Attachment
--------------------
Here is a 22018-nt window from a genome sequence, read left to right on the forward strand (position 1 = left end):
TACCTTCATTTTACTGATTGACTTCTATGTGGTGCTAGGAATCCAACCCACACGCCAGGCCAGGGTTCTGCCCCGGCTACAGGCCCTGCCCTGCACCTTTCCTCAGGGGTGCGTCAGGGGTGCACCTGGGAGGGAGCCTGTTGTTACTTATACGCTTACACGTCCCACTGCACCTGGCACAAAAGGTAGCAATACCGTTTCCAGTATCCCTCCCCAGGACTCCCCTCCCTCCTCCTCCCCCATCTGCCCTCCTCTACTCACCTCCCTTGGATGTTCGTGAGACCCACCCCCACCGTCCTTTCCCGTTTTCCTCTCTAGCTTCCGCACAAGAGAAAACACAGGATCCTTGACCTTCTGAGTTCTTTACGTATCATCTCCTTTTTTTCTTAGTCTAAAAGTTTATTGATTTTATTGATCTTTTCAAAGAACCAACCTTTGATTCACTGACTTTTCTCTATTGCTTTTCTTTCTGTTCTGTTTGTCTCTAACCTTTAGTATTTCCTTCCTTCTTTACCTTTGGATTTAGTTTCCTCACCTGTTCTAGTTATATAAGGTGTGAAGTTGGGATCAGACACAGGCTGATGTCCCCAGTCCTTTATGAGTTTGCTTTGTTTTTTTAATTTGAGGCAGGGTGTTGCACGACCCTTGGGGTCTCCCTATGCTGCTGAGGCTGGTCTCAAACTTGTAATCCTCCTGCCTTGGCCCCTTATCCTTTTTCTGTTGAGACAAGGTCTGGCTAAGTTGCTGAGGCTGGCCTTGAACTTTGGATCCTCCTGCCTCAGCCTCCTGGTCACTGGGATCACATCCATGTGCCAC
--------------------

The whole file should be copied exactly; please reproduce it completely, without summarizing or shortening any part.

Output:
Here is a 22018-nt window from a genome sequence, read left to right on the forward strand (position 1 = left end):
TACCTTCATTTTACTGATTGACTTCTATGTGGTGCTAGGAATCCAACCCACACGCCAGGCCAGGGTTCTGCCCCGGCTACAGGCCCTGCCCTGCACCTTTCCTCAGGGGTGCGTCAGGGGTGCACCTGGGAGGGAGCCTGTTGTTACTTATACGCTTACACGTCCCACTGCACCTGGCACAAAAGGTAGCAATACCGTTTCCAGTATCCCTCCCCAGGACTCCCCTCCCTCCTCCTCCCCCATCTGCCCTCCTCTACTCACCTCCCTTGGATGTTCGTGAGACCCACCCCCACCGTCCTTTCCCGTTTTCCTCTCTAGCTTCCGCACAAGAGAAAACACAGGATCCTTGACCTTCTGAGTTCTTTACGTATCATCTCCTTTTTTTCTTAGTCTAAAAGTTTATTGATTTTATTGATCTTTTCAAAGAACCAACCTTTGATTCACTGACTTTTCTCTATTGCTTTTCTTTCTGTTCTGTTTGTCTCTAACCTTTAGTATTTCCTTCCTTCTTTACCTTTGGATTTAGTTTCCTCACCTGTTCTAGTTATATAAGGTGTGAAGTTGGGATCAGACACAGGCTGATGTCCCCAGTCCTTTATGAGTTTGCTTTGTTTTTTTAATTTGAGGCAGGGTGTTGCACGACCCTTGGGGTCTCCCTATGCTGCTGAGGCTGGTCTCAAACTTGTAATCCTCCTGCCTTGGCCCCTTATCCTTTTTCTGTTGAGACAAGGTCTGGCTAAGTTGCTGAGGCTGGCCTTGAACTTTGGATCCTCCTGCCTCAGCCTCCTGGTCACTGGGATCACATCCATGTGCCAC